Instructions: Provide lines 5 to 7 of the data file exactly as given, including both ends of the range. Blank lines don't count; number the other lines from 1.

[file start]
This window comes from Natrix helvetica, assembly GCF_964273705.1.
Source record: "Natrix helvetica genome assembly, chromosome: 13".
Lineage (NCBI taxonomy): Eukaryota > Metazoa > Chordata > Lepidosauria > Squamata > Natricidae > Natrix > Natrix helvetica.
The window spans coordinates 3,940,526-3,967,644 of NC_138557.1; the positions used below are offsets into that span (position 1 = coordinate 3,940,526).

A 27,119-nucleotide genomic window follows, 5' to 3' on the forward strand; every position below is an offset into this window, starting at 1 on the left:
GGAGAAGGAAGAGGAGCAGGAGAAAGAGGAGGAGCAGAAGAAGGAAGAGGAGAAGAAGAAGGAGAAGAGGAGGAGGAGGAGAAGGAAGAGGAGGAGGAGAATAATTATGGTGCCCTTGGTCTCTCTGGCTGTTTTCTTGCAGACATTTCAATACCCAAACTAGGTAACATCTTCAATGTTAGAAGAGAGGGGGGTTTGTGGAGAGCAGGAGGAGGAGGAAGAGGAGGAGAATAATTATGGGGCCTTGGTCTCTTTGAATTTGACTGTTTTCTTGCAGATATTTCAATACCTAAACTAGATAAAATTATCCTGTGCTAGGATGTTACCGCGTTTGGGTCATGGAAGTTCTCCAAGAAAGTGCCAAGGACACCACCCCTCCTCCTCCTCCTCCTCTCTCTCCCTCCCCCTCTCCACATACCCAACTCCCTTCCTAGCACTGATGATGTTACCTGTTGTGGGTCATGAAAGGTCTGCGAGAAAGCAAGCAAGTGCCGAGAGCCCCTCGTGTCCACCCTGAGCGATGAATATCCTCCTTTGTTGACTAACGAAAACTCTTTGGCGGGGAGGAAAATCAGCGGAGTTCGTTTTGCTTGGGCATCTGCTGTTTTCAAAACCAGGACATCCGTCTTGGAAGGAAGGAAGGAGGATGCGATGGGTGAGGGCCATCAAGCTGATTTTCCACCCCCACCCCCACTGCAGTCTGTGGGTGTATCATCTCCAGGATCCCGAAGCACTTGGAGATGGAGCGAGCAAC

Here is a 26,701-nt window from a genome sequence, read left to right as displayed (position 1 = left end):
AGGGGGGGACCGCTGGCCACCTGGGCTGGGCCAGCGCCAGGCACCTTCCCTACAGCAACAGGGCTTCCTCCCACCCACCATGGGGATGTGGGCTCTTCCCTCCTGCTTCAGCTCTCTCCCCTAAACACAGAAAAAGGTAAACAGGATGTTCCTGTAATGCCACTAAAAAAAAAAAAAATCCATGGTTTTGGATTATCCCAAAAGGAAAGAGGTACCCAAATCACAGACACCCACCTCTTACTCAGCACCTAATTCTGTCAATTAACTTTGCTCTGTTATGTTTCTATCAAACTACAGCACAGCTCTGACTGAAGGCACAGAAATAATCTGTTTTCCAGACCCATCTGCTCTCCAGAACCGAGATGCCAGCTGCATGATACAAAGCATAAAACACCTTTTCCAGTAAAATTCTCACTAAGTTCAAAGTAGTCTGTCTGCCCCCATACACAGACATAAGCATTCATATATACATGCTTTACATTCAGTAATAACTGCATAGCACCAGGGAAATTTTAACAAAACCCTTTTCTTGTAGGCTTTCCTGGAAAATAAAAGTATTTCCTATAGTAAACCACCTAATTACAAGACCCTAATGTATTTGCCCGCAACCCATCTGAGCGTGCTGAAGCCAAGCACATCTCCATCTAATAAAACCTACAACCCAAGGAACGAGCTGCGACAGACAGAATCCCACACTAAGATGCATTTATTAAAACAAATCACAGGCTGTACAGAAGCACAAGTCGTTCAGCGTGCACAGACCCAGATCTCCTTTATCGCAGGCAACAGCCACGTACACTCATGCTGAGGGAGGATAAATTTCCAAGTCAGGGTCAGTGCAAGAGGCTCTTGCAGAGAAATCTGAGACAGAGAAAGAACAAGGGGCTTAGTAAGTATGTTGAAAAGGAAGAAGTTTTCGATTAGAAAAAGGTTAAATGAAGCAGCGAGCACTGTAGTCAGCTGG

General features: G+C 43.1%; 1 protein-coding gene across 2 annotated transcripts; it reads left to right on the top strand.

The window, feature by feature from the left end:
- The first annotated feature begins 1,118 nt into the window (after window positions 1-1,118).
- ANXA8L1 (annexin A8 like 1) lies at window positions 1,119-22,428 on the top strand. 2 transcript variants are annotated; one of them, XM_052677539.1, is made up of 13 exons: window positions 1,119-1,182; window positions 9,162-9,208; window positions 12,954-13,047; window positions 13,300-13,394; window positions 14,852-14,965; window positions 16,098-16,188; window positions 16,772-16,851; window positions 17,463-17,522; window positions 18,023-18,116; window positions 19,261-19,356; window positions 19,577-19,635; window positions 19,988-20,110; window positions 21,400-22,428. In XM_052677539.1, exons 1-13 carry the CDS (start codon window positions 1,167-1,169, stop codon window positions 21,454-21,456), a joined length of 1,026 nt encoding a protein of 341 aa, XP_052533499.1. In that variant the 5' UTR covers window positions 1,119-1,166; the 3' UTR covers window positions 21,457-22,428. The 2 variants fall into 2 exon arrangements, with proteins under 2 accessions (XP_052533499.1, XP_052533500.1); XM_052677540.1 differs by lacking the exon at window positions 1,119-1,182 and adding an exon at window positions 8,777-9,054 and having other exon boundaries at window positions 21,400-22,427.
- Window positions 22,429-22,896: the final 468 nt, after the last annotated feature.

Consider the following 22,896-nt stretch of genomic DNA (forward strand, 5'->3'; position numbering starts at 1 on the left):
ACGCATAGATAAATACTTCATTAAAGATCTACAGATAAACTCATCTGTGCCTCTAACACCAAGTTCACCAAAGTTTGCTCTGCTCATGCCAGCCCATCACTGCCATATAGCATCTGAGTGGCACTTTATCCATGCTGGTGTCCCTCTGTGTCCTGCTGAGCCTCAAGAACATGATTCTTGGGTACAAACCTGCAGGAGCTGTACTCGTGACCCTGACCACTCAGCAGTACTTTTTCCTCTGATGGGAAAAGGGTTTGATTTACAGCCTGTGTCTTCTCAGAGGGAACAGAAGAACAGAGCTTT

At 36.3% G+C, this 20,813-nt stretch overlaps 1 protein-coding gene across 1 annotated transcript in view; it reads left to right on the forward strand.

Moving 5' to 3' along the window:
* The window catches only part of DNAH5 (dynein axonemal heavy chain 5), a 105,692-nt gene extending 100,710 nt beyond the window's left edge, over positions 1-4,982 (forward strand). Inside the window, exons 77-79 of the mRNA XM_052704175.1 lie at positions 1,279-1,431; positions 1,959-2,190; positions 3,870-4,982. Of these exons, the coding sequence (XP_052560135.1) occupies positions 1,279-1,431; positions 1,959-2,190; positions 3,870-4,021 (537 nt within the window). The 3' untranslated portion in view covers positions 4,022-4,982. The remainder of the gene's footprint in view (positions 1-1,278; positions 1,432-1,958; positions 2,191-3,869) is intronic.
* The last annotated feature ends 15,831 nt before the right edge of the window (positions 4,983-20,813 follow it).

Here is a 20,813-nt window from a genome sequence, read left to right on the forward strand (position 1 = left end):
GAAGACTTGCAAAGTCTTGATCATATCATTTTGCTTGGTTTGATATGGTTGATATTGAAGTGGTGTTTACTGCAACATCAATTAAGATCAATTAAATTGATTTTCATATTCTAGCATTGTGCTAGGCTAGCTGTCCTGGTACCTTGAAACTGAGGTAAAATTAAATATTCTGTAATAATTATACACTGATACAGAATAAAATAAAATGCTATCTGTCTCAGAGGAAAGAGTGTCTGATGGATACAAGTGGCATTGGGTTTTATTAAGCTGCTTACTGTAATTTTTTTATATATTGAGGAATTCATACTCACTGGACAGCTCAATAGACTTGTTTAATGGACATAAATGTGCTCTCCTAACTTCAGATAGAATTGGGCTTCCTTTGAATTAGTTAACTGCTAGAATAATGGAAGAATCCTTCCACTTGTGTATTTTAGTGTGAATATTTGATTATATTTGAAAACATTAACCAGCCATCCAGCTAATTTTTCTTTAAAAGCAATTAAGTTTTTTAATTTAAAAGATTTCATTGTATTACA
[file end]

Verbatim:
A 27,119-nucleotide genomic window follows, 5' to 3' on the forward strand; every position below is an offset into this window, starting at 1 on the left:
GGAGAAGGAAGAGGAGCAGGAGAAAGAGGAGGAGCAGAAGAAGGAAGAGGAGAAGAAGAAGGAGAAGAGGAGGAGGAGGAGAAGGAAGAGGAGGAGGAGAATAATTATGGTGCCCTTGGTCTCTCTGGCTGTTTTCTTGCAGACATTTCAATACCCAAACTAGGTAACATCTTCAATGTTAGAAGAGAGGGGGGTTTGTGGAGAGCAGGAGGAGGAGGAAGAGGAGGAGAATAATTATGGGGCCTTGGTCTCTTTGAATTTGACTGTTTTCTTGCAGATATTTCAATACCTAAACTAGATAAAATTATCCTGTGCTAGGATGTTACCGCGTTTGGGTCATGGAAGTTCTCCAAGAAAGTGCCAAGGACACCACCCCTCCTCCTCCTCCTCCTCTCTCTCCCTCCCCCTCTCCACATACCCAACTCCCTTCCTAGCACTGATGATGTTACCTGTTGTGGGTCATGAAAGGTCTGCGAGAAAGCAAGCAAGTGCCGAGAGCCCCTCGTGTCCACCCTGAGCGATGAATATCCTCCTTTGTTGACTAACGAAAACTCTTTGGCGGGGAGGAAAATCAGCGGAGTTCGTTTTGCTTGGGCATCTGCTGTTTTCAAAACCAGGACATCCGTCTTGGAAGGAAGGAAGGAGGATGCGATGGGTGAGGGCCATCAAGCTGATTTTCCACCCCCACCCCCACTGCAGTCTGTGGGTGTATCATCTCCAGGATCCCGAAGCACTTGGAGATGGAGCGAGCAAC

Here is a 26,701-nt window from a genome sequence, read left to right as displayed (position 1 = left end):